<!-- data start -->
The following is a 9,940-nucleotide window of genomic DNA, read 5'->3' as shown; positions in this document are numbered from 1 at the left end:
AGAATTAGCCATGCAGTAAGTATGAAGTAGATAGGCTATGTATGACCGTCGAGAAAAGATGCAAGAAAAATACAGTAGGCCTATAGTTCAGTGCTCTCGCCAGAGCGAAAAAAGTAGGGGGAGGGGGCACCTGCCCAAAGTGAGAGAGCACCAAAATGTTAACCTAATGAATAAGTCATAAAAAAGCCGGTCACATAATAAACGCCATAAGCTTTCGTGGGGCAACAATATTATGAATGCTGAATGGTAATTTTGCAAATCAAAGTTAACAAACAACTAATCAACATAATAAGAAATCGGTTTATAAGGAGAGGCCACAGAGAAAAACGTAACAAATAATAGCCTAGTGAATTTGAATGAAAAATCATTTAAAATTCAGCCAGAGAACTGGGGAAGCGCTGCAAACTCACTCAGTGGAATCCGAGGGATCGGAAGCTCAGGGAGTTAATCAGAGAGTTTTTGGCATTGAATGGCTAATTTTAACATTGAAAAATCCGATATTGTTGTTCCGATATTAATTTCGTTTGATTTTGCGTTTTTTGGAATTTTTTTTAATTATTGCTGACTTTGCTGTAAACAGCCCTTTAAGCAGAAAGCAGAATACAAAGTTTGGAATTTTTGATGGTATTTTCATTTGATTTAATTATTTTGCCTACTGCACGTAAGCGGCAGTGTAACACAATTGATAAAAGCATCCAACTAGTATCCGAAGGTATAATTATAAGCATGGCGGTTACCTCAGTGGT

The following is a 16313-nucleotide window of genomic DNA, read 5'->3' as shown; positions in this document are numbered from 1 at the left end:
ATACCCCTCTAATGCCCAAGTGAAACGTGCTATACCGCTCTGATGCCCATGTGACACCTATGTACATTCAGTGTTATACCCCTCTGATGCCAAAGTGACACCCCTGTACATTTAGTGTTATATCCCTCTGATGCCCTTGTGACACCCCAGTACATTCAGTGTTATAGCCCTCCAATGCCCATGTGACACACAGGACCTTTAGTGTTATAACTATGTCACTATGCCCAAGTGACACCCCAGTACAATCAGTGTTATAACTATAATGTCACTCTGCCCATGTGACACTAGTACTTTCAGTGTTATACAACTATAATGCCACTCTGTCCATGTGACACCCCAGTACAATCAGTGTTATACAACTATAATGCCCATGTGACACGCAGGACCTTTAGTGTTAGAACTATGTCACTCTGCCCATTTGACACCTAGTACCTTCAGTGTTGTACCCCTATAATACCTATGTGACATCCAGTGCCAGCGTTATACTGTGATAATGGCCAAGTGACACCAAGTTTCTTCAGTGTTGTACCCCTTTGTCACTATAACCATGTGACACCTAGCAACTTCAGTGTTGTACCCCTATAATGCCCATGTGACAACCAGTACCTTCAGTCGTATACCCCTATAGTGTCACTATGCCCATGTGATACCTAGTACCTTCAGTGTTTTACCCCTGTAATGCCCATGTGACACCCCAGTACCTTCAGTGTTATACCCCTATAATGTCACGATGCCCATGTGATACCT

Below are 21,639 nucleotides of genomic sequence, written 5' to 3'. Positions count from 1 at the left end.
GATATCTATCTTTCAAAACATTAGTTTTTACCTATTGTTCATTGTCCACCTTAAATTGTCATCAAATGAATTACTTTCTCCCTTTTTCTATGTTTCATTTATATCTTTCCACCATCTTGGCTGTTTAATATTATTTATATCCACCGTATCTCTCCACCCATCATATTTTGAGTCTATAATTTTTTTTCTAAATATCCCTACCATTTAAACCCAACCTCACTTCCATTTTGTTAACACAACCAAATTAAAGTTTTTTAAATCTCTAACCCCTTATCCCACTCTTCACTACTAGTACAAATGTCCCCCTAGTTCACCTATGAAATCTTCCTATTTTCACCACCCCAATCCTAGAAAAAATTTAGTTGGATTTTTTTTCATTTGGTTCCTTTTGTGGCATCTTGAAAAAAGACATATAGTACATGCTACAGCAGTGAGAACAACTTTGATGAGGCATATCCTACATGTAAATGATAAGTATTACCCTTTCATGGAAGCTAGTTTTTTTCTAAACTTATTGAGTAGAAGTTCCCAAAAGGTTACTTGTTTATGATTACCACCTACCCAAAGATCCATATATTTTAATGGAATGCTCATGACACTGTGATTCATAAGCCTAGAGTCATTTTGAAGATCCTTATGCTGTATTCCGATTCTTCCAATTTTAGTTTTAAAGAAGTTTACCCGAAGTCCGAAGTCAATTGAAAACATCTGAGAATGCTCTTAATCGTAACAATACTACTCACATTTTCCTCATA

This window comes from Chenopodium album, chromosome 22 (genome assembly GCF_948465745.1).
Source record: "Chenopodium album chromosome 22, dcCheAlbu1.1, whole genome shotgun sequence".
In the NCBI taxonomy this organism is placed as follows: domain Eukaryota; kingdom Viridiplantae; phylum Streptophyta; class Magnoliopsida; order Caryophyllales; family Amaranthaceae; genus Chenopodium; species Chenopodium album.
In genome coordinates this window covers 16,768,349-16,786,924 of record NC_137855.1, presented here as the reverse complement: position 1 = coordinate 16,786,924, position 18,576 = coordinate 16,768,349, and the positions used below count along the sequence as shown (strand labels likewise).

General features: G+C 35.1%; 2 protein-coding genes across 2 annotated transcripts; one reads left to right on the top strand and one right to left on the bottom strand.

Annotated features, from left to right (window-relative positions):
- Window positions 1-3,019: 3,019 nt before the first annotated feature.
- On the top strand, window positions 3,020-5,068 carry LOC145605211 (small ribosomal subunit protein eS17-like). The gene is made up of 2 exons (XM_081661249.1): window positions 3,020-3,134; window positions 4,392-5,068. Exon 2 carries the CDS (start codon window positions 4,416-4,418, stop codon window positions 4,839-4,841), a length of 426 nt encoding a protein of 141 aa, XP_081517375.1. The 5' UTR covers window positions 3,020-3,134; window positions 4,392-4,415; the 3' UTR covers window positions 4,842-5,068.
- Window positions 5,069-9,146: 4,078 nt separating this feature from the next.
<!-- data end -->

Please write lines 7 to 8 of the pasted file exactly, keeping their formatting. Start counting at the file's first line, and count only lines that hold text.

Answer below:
This window comes from Chenopodium album, chromosome 22 (genome assembly GCF_948465745.1).
Source record: "Chenopodium album chromosome 22, dcCheAlbu1.1, whole genome shotgun sequence".